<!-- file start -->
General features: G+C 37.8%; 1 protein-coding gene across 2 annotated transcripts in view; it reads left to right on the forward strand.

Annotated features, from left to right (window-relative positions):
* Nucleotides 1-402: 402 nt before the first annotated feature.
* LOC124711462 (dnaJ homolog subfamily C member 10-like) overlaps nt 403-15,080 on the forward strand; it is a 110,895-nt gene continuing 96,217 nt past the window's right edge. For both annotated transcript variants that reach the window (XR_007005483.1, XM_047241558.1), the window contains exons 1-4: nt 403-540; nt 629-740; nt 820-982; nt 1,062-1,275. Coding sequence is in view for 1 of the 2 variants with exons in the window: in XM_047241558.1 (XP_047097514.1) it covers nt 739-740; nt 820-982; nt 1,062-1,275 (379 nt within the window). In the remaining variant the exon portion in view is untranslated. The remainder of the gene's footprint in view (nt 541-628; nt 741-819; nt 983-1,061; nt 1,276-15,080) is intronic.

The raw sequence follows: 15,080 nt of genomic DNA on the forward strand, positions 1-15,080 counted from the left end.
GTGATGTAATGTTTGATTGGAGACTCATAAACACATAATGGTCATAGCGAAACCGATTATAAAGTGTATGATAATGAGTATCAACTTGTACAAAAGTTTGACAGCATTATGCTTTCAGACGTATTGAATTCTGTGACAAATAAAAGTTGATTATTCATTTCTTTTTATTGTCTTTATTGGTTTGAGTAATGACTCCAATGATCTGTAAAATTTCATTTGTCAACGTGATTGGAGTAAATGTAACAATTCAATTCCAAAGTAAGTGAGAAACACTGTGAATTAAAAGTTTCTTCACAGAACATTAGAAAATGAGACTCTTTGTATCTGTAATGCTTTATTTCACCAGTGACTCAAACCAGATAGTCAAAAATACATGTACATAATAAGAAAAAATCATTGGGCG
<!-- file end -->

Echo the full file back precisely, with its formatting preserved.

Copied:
General features: G+C 37.8%; 1 protein-coding gene across 2 annotated transcripts in view; it reads left to right on the forward strand.

Annotated features, from left to right (window-relative positions):
* Nucleotides 1-402: 402 nt before the first annotated feature.
* LOC124711462 (dnaJ homolog subfamily C member 10-like) overlaps nt 403-15,080 on the forward strand; it is a 110,895-nt gene continuing 96,217 nt past the window's right edge. For both annotated transcript variants that reach the window (XR_007005483.1, XM_047241558.1), the window contains exons 1-4: nt 403-540; nt 629-740; nt 820-982; nt 1,062-1,275. Coding sequence is in view for 1 of the 2 variants with exons in the window: in XM_047241558.1 (XP_047097514.1) it covers nt 739-740; nt 820-982; nt 1,062-1,275 (379 nt within the window). In the remaining variant the exon portion in view is untranslated. The remainder of the gene's footprint in view (nt 541-628; nt 741-819; nt 983-1,061; nt 1,276-15,080) is intronic.

The raw sequence follows: 15,080 nt of genomic DNA on the forward strand, positions 1-15,080 counted from the left end.
GTGATGTAATGTTTGATTGGAGACTCATAAACACATAATGGTCATAGCGAAACCGATTATAAAGTGTATGATAATGAGTATCAACTTGTACAAAAGTTTGACAGCATTATGCTTTCAGACGTATTGAATTCTGTGACAAATAAAAGTTGATTATTCATTTCTTTTTATTGTCTTTATTGGTTTGAGTAATGACTCCAATGATCTGTAAAATTTCATTTGTCAACGTGATTGGAGTAAATGTAACAATTCAATTCCAAAGTAAGTGAGAAACACTGTGAATTAAAAGTTTCTTCACAGAACATTAGAAAATGAGACTCTTTGTATCTGTAATGCTTTATTTCACCAGTGACTCAAACCAGATAGTCAAAAATACATGTACATAATAAGAAAAAATCATTGGGCG